New Orleans There’s nothing perfect about nonprofits, especially these days when hospitals and many others operate like the greediest corporations almost as wolves in sheep’s clothing. Nonetheless, it was shocking, even if unsurprising in the dark cynicism of our modern times, to read about a recent study by medical researchers published in the New England Journal of Medicine and reported in the New York Times exposing the deep and disturbing conflicts of interest between numerous, big time nonprofit advocacy groups for patients suffering from all kinds of maladies and their financial and governance relationships with drug and medical device companies.
The study looked at 104 of the largest nonprofit patient advocacy groups with significant budgets – over $7.5 million in annual revenues – and in the words of Dr. Ezekiel Emanuel, one of the authors from the University of Pennsylvania, they found that “nine out of ten are taking money” from the industries connected to their advocacy. In addition to finding that more than 80% of these groups take the money, the study found that 40% of them had industry executives on their governing board, and in many cases industry contributions accounted for more than “half of their annual income.”
Adding insult to injury, the study also found that many of these so-called patient advocacy groups were opaque about their finances and the scale and size of the contributions from industry sources. They could have added that all of this is in disregard of IRS 990 requirements to list top donors and amounts, and therefore should have been more specific. The study was able to determine some amounts by trolling the groups’ websites, but, geez, doesn’t the effort by the groups to conceal this already say way more than we want to know. In these cases the drug and device companies are making investments, not donations, even though they are taking the tax write-offs for their purchases, and it seems demanding a board seat in return, just like any other significant purchase they might make in their daily business. Given the silence of many of these groups on the question of soaring drug prices and devices, like the Epi-Pen scandal, it seems tragically clear that at the least many so-called patient advocacy groups have been compromised, if not bought outright. These situations seems less like partnerships, and more like takeovers.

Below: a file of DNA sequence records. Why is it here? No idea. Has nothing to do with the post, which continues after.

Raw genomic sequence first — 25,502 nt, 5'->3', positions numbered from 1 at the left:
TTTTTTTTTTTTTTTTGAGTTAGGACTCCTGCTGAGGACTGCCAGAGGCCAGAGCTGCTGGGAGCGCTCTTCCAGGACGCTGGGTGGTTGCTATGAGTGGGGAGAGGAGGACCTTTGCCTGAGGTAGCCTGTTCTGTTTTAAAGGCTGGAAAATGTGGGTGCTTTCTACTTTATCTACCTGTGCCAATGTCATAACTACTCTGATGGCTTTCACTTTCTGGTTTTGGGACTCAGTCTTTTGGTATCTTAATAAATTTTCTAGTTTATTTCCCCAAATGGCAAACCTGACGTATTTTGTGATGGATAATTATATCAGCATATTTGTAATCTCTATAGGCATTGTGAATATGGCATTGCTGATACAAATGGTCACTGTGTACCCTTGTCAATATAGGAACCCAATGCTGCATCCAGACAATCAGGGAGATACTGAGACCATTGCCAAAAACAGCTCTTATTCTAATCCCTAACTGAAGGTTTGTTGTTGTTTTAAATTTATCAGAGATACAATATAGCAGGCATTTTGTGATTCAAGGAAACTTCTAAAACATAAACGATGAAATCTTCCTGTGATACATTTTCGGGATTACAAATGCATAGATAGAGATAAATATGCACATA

Working with the Mental Health Consumers Action Network (MCAN) in Alaska, it’s easy for me to see firsthand how even a membership organization can be tempted to stop being transformative and become transactional in order to have the resources to work and survive. The industry always claims to want “engagement and dialogue,” but with great care and rigid accountability that can too easily be translated into compromise, consent, and silence even in situations where patients’ voices desperately need to be heard.
There are hard lessons in this. Patients’ need to be able and empowered to speak for themselves and demand care without compromise, and they need organizations that give them voice. Advocates are invaluable and mean well, but this scandal is a good reminder that they need to facilitate the ability of patients and their families to speak, and speak loudly, for themselves, rather than building plush institutional castles for themselves, while patients still suffer and die.